Retrospective review of the use and costs of routine chest x rays in trauma setting. Journal of Trauma Management & Outcome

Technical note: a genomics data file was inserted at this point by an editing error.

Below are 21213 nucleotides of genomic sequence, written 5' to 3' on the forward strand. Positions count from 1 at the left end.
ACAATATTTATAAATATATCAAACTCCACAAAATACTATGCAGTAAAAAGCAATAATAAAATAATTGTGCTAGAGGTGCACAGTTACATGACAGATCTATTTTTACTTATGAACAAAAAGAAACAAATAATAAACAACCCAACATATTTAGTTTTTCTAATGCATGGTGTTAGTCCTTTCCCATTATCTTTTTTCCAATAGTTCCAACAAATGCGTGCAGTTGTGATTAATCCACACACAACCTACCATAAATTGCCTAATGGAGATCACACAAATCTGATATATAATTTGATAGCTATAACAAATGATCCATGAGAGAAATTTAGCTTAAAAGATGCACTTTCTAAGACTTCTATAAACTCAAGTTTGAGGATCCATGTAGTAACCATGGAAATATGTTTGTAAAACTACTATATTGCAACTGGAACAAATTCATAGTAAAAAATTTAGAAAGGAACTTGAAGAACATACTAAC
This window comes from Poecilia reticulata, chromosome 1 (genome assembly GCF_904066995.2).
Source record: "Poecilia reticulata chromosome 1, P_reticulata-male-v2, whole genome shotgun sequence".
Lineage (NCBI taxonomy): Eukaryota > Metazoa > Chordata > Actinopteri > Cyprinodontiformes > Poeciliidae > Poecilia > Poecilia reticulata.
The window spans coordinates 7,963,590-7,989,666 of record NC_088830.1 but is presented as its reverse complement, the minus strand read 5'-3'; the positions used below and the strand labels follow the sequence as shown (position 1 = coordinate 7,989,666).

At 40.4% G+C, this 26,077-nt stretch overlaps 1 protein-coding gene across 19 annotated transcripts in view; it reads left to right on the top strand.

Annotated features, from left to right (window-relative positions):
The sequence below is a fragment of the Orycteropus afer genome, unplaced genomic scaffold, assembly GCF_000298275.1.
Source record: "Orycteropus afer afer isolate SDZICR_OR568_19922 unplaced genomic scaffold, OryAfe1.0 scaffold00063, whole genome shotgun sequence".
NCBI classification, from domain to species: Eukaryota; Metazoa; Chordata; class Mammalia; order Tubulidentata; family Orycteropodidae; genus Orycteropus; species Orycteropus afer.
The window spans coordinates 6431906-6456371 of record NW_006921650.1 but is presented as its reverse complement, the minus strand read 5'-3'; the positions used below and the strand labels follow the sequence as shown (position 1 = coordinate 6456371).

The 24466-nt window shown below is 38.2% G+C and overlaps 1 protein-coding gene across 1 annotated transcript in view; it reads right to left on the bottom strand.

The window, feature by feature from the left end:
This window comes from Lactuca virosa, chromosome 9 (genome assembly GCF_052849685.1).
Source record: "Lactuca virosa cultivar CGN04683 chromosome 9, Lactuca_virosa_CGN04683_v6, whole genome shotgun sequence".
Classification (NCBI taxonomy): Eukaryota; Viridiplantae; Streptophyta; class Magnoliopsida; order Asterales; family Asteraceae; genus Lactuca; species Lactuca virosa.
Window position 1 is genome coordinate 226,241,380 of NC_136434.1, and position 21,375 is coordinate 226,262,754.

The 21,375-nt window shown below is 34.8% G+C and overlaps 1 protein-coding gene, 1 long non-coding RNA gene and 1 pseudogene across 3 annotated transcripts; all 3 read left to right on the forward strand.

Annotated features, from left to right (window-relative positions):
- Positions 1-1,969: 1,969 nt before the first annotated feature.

Respond to this post by Cassidy: I believe that escalating costs of technology in healthcare is a large hindrance to care that is provided. This largely affects people without insurance, but can also affect people with insurance. Costs of healthcare due to the technology is what keeps people who are sick from seeking medical treatment. When someone who is sick goes to the emergency room, depending on their symptoms, there is standard testing to rule out illness and give a diagnosis. One of these tests can be a chest x-ray. In 2013, a single view portable chest x-ray cost $569.92 at one hospital. Adding to that is the radiologist’s fee which moves it up to $594.92 (Ziegler, Feeney, Desai, Sharpio, Marshall, & Twohig, 2013). According to Skinner (2013), it’s not just about the technology but the type of technology. Skinner mentions that the U.S. pays for new technology regardless of economic value. Researchers found that of the new medical technology implemented, only 0.5% evaluated technology that worked as well but with less cost. We are providing costly care that could potentially be reduced in order for more people to be able to afford treatment. Prior to investing in new technology, healthcare facilities should be evaluating the effectiveness and if the technology already in place would provide the same results. Also, not over utilizing technology for a patient and testing them just to test them as this gets costly quickly. Along the same note, I had a teacher in high school whose daughter was diagnosed with cancer while she was in college. At the time the law didn’t mandate that a dependent be covered under their parent’s insurance regardless of enrollment status. Due to how sick she was, she was left with the choice to either keep attending school to maintain her coverage or go with her doctors’ medical advice to quit school and receive therapy, but out of pocket. She chose to stay in school and receive treatment, but passed away a couple months after graduating. Her parent’s fought for “Michelle’s Law” to be enacted which allows coverage to college students who lose health insurance under a necessary leave of absence for up to one year. https://www.congress.gov/bill/110th-congress/house-bill/2851 https://www.managedcaremag.com/archives/2008/11/michelle-s-law-mandates-coverage Skinner, J. S. (2013 September 5). The costly paradox of health-care technology. Retrieved from https://www.technologyreview.com/s/518876/the-costly-paradox-of-health-care-technology/ Ziegler, K., Feeney, J. M., Desai, C., Sharpio, D., Marshall, W. T., & Twohig, M. (2013 May 9). Retrospective review of the use and costs of routine chest x rays in trauma setting. Journal of Trauma Management & Outcome 7(2). doi: 10.1186/1752-2897-7-2
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